The World Health Organization (WHO) on Saturday sent two shipments containing medical supplies to Pakistan in a bid to help the flood victims who are miserably struggling against water-borne diseases.
The shipments carrying 15.6 metric tons of cholera kits, water and multipurpose tents that can be used as medical tents arrived at the Jinnah International Airport on Saturday.
According to a statement issued by the WHO, the supplies, estimated at a total value of $174,816, were delivered to Pakistan with the support of the government of Dubai and the International Humanitarian City.
“The floods have severely impacted the lives of millions in Pakistan. We are currently working with the national authorities to ensure access to healthcare and medical supplies, mitigate the risk of disease outbreak, coordinate the response to ensure critical gaps are met, and prepare for any worsening of the situation over the coming weeks,” Dr Palitha Mahipala, the WHO representative in Pakistan, said.
An air bridge linking the United Arab Emirates (UAE) and Pakistan has been established by the government of Dubai and the humanitarian city.
It is now fully operational with several rotations having already arrived in Pakistan to deliver critical humanitarian supplies in response to the recent extensive flooding.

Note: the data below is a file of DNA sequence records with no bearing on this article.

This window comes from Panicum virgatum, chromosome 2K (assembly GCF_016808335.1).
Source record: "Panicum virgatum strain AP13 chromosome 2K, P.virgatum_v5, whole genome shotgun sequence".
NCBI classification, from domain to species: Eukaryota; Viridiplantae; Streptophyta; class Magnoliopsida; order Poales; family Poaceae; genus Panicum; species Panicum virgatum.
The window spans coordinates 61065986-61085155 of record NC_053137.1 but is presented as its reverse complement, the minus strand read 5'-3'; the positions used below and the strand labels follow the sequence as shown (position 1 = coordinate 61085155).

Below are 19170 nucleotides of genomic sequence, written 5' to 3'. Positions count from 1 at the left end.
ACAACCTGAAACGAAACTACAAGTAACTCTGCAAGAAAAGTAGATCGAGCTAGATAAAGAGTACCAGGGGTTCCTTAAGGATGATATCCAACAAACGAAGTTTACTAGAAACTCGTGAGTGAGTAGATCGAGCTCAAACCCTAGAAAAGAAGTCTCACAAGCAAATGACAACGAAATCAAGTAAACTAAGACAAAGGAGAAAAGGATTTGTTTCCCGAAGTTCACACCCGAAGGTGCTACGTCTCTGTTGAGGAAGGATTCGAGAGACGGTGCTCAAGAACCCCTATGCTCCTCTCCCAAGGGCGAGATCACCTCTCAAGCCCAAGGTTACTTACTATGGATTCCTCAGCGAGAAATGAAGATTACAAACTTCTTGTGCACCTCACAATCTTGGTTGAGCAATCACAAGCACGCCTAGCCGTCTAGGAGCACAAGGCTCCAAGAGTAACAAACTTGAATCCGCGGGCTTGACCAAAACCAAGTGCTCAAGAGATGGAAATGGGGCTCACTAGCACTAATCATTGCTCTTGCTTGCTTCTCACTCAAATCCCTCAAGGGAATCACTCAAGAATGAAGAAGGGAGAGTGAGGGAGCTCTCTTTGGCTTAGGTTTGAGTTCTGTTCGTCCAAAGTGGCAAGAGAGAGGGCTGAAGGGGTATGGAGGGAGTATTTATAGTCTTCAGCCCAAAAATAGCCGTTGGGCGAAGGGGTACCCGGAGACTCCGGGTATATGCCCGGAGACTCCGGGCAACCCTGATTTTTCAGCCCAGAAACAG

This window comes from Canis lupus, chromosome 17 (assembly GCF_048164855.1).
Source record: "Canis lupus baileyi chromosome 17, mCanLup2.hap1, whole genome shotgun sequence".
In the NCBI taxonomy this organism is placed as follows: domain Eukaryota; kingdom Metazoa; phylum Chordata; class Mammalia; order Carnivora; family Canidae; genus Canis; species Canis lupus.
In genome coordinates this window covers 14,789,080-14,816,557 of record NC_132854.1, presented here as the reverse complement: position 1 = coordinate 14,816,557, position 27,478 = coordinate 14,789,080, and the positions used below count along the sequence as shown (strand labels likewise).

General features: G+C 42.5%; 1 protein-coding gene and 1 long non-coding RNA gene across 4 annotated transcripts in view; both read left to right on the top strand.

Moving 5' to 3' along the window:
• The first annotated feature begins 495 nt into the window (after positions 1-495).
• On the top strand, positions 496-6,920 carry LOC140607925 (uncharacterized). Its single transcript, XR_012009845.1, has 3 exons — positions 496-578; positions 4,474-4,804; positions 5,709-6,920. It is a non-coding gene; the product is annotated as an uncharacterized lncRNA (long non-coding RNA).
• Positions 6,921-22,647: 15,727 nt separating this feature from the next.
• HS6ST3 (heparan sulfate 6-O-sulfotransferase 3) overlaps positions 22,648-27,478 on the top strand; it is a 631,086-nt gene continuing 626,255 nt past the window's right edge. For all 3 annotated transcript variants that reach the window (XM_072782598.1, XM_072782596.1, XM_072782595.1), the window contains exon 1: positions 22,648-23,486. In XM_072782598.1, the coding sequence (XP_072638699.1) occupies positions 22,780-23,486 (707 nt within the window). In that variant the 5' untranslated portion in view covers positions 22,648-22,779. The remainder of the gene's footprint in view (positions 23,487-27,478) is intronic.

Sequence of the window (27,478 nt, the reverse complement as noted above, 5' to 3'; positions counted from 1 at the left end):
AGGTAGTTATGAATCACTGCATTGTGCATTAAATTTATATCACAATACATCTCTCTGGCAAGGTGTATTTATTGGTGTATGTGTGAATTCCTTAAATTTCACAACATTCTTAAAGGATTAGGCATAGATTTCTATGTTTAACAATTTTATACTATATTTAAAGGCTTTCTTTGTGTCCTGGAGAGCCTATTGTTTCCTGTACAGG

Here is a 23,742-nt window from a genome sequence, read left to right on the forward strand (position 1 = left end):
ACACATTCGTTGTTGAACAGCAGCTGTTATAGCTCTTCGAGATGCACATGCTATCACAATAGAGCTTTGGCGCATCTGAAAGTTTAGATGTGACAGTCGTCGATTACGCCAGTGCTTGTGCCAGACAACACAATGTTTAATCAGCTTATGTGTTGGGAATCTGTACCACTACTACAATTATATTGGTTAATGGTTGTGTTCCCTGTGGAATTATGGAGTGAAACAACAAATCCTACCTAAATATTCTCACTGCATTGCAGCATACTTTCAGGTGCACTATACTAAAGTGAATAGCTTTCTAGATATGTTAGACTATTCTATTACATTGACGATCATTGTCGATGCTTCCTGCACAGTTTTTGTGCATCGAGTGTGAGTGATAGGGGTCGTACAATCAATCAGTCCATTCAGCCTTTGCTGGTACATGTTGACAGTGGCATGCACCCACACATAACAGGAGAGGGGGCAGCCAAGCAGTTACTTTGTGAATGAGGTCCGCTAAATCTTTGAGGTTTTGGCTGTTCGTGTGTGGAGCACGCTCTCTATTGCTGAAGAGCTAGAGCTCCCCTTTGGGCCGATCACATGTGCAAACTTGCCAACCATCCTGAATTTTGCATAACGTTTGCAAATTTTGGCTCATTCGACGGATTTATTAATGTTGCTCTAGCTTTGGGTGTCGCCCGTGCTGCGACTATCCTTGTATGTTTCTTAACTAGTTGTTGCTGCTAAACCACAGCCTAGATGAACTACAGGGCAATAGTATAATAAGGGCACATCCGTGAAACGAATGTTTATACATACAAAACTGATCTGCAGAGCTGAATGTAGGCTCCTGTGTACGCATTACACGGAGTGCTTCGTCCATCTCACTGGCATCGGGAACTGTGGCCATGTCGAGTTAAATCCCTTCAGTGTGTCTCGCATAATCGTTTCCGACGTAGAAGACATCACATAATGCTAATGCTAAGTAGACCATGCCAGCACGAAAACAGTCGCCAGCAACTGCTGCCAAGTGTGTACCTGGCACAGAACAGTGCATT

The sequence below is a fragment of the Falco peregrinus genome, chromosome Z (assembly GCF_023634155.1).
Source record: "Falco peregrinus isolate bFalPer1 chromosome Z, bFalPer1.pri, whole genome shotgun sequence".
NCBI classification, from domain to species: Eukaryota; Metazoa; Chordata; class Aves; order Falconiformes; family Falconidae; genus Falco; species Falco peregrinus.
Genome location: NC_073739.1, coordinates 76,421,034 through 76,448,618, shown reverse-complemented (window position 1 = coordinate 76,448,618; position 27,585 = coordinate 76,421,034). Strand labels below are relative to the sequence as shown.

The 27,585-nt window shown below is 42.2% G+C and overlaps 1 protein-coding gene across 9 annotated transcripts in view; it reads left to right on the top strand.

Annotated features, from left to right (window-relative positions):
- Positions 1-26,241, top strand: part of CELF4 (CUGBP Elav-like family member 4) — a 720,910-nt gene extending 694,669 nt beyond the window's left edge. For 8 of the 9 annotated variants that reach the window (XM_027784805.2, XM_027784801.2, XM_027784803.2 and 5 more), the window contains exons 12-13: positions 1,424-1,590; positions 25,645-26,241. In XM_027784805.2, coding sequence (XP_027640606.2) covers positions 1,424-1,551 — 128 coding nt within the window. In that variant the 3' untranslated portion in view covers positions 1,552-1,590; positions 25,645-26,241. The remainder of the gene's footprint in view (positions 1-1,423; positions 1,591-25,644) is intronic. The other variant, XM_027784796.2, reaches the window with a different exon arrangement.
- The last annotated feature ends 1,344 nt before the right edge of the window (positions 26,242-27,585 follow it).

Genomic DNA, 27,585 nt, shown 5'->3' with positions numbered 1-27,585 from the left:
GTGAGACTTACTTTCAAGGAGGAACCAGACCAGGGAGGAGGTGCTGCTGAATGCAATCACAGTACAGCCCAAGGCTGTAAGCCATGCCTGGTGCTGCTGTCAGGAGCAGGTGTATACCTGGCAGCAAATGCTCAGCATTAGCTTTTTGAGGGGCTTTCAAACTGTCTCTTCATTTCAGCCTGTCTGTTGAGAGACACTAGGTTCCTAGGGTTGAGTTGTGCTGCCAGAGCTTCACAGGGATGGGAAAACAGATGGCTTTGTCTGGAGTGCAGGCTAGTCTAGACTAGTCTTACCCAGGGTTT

Mahipala said, “Thanks to the government of Dubai, the International Humanitarian City and WHO’s logistic hub in Dubai, this critical shipment is arriving at an opportune time and will be immensely useful in helping to strengthen essential health services and control the spread of disease, especially in displaced persons camps lacking safe water and sanitary conditions.”
The scale of the humanitarian crisis in the flood-hit areas of Pakistan is unprecedented. Over one million houses damaged or destroyed, over 600,000 persons internally displaced in camps and over 1,460 health facilities damaged.
The health threats in flood-hit areas were enormous as the victims, especially women and children, were at an increased risk of diseases such as diarrhoea, cholera, malaria, dengue fever, acute respiratory infections and typhoid. Cases of these diseases have already been reported in flood-affected areas.
Health experts made a passionate appeal to the government and NGOs to send medical equipment and medicines to flood-stricken areas “immediately”, warning that water-borne diseases may kill more people than rains and floods.
According to official figures, 496 of the 1,399 killed so far in the floods were children. Some aid groups fear that they will be vulnerable to sickness after water levels start to recede.
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